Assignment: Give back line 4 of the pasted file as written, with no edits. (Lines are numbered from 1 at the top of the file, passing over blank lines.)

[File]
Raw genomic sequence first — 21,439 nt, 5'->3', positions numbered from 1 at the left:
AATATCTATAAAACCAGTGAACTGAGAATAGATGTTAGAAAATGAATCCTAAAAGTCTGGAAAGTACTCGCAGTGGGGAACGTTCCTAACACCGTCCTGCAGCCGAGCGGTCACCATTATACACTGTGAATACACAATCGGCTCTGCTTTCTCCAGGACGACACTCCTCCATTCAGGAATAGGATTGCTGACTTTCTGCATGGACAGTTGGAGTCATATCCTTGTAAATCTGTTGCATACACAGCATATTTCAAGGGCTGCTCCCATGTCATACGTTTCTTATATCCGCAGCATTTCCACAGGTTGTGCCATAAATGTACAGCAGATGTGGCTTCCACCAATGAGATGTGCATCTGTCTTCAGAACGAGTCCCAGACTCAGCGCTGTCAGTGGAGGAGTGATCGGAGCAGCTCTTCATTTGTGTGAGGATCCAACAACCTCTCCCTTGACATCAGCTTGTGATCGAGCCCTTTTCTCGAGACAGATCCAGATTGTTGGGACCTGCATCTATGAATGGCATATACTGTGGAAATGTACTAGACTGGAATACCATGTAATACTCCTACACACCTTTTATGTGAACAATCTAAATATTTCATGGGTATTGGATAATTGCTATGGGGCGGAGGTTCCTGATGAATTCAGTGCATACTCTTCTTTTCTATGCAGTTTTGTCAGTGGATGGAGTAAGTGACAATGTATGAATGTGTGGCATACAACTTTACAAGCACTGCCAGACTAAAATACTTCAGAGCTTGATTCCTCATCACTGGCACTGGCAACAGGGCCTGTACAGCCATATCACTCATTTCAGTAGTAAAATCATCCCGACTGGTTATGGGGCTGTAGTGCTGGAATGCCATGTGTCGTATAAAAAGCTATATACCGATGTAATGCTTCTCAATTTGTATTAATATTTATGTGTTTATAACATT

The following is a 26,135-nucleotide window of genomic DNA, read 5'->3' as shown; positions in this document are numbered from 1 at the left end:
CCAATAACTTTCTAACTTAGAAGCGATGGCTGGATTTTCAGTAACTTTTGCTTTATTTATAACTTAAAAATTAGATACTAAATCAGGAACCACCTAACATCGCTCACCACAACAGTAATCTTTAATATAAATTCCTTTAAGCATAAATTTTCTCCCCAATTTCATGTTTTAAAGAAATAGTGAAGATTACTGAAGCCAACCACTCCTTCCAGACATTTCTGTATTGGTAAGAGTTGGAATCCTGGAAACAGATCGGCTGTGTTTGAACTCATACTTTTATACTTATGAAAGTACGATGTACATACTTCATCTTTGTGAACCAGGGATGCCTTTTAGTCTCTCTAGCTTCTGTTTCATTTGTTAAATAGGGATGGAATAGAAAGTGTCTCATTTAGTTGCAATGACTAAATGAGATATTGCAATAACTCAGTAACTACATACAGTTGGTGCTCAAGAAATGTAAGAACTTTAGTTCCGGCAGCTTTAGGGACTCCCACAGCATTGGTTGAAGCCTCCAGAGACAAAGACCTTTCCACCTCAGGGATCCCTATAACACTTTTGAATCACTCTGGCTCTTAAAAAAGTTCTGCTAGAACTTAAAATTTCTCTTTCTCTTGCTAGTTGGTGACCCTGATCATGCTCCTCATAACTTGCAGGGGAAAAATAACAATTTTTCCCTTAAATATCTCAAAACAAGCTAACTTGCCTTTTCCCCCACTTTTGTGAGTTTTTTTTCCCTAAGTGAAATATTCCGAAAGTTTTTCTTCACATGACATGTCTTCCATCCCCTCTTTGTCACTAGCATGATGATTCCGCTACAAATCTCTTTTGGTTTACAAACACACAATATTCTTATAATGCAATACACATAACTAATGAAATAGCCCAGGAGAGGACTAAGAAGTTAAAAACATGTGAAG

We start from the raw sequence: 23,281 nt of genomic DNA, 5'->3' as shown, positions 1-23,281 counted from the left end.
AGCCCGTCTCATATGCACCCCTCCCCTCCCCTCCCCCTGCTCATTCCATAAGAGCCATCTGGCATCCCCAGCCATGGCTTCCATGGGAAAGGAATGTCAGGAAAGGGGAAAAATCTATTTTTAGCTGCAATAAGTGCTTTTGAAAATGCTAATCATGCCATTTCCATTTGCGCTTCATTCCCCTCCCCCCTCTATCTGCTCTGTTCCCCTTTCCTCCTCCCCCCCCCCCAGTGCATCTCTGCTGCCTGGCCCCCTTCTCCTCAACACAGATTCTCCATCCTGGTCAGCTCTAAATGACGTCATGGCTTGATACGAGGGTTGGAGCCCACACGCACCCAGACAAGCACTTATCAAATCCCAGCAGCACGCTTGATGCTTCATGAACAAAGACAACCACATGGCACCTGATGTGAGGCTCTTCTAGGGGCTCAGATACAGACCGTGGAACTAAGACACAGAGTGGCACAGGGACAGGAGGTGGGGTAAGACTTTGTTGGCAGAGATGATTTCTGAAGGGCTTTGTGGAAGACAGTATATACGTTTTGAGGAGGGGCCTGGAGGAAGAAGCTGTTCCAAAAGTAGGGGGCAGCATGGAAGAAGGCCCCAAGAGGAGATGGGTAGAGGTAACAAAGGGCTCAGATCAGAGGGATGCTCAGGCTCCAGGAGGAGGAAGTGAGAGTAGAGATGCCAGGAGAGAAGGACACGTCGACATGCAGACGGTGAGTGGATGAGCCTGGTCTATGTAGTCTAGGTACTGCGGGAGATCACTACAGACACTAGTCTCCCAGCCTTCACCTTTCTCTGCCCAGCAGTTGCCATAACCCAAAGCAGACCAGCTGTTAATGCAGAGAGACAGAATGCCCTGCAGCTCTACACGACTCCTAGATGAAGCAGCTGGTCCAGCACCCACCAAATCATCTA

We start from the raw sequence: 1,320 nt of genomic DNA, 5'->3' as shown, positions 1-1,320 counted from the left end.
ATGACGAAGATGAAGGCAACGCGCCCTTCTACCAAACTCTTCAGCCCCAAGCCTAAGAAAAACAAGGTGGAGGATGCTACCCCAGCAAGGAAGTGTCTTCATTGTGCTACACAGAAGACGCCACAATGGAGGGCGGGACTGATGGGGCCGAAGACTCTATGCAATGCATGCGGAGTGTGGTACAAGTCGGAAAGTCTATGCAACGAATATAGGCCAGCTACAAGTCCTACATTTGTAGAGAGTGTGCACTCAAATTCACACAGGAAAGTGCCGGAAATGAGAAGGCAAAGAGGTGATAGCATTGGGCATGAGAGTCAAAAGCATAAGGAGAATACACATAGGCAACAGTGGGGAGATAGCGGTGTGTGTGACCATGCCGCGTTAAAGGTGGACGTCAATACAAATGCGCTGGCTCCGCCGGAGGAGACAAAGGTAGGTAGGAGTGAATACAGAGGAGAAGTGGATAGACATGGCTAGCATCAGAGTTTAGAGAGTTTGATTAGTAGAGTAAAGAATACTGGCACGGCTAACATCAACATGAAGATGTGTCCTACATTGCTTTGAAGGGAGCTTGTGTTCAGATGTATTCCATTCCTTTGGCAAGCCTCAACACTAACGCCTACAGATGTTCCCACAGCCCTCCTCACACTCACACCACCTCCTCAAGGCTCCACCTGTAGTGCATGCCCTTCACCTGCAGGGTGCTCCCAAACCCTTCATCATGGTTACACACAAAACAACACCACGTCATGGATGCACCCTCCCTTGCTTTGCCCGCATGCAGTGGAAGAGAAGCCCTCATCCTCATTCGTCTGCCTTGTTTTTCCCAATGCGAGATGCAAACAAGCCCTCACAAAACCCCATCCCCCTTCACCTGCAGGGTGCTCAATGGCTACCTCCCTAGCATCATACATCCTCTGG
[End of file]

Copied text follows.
CCAATAACTTTCTAACTTAGAAGCGATGGCTGGATTTTCAGTAACTTTTGCTTTATTTATAACTTAAAAATTAGATACTAAATCAGGAACCACCTAACATCGCTCACCACAACAGTAATCTTTAATATAAATTCCTTTAAGCATAAATTTTCTCCCCAATTTCATGTTTTAAAGAAATAGTGAAGATTACTGAAGCCAACCACTCCTTCCAGACATTTCTGTATTGGTAAGAGTTGGAATCCTGGAAACAGATCGGCTGTGTTTGAACTCATACTTTTATACTTATGAAAGTACGATGTACATACTTCATCTTTGTGAACCAGGGATGCCTTTTAGTCTCTCTAGCTTCTGTTTCATTTGTTAAATAGGGATGGAATAGAAAGTGTCTCATTTAGTTGCAATGACTAAATGAGATATTGCAATAACTCAGTAACTACATACAGTTGGTGCTCAAGAAATGTAAGAACTTTAGTTCCGGCAGCTTTAGGGACTCCCACAGCATTGGTTGAAGCCTCCAGAGACAAAGACCTTTCCACCTCAGGGATCCCTATAACACTTTTGAATCACTCTGGCTCTTAAAAAAGTTCTGCTAGAACTTAAAATTTCTCTTTCTCTTGCTAGTTGGTGACCCTGATCATGCTCCTCATAACTTGCAGGGGAAAAATAACAATTTTTCCCTTAAATATCTCAAAACAAGCTAACTTGCCTTTTCCCCCACTTTTGTGAGTTTTTTTTCCCTAAGTGAAATATTCCGAAAGTTTTTCTTCACATGACATGTCTTCCATCCCCTCTTTGTCACTAGCATGATGATTCCGCTACAAATCTCTTTTGGTTTACAAACACACAATATTCTTATAATGCAATACACATAACTAATGAAATAGCCCAGGAGAGGACTAAGAAGTTAAAAACATGTGAAG